NJN Monthly Podcast: University Founded by the Jesuits 450 Years Ago Continues Its Service to the Church Today
In 1551, Saint Ignatius of Loyola, the founder of the Society of Jesus, established established a “School of Grammar, Humanity and Christian Doctrine” in Rome. Initially called the “Roman College”, it soon became the Gregorian University and was the first university founded by the Jesuits. Containing faculties and institutes of various disciplines of the humanities, the Gregorian, also known as “The Greg” has one of the largest theology departments in the world, with over 1,600 students from over 130 countries. St. Ignatius envisioned a “university of all nations, for the defense and propagation of the faith and for the training of wise and qualified leaders of the Church and society.”
Today, the Gregorian is part of a larger consortium consisting of three schools serving more than 3,800 students: The Pontifical Gregorian University, The Pontifical Biblical Institute and The Pontifical Oriental Institute for Eastern Christian Studies.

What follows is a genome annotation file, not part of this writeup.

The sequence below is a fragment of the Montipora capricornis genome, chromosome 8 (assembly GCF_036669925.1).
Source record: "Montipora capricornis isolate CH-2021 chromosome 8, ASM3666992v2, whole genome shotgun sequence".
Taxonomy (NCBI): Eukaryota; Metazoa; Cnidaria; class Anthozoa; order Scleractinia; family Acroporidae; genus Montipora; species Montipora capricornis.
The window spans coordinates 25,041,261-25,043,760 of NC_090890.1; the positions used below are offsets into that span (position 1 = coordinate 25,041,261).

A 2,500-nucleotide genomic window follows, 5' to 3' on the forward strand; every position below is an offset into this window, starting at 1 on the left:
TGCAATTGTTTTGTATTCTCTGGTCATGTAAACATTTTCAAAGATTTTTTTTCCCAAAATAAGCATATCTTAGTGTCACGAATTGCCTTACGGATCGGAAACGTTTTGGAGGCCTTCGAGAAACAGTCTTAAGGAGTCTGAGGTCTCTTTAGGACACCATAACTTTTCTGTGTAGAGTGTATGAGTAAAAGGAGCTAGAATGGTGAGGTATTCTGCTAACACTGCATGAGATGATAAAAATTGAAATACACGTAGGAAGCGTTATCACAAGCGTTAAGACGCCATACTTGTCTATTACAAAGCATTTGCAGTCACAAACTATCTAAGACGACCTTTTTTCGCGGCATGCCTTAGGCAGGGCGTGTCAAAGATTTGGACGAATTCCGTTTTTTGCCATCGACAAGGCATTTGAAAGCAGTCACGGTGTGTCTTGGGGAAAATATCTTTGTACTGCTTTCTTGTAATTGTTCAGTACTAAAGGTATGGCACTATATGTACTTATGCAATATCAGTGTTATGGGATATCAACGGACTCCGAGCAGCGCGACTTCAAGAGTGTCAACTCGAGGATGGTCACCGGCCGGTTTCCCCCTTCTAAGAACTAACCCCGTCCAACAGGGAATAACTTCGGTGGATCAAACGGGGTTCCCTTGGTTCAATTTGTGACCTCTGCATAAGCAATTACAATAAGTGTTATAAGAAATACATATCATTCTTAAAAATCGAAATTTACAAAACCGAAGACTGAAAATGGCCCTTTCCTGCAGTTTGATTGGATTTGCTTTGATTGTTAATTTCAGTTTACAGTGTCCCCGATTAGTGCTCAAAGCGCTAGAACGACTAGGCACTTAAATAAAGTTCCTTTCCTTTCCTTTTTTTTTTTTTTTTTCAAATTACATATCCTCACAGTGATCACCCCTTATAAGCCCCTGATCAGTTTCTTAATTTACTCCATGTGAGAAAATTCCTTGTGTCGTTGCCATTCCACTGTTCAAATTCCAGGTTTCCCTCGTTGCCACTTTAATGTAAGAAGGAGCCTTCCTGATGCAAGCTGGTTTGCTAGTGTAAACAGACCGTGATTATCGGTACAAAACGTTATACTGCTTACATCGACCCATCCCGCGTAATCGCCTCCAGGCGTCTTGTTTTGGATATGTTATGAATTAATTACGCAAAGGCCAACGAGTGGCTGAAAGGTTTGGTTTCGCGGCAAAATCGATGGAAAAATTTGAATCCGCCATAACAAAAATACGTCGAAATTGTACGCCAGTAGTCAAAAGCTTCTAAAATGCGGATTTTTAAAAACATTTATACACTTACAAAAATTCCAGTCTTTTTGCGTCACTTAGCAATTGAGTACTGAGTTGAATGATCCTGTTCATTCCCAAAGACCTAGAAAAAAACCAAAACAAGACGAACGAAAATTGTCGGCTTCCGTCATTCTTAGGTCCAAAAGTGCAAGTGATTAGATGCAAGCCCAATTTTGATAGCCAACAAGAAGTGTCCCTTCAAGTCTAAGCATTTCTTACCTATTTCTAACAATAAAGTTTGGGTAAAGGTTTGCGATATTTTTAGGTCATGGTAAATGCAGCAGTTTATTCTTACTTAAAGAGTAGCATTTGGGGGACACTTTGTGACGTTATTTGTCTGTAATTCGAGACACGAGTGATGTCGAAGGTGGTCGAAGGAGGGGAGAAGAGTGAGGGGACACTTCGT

In the United States, the Gregorian University Foundation was established in 1972 to raise the needed funds for scholarships, academic chairs, libraries and capital improvements for the Pontifical Gregorian University Consortium.
In this month’s National Jesuit News podcast, we talk with the foundation’s vice president, Geoff Loftus, on what the Gregorian University provides to the Church and the legacy and impact of its scholars and students.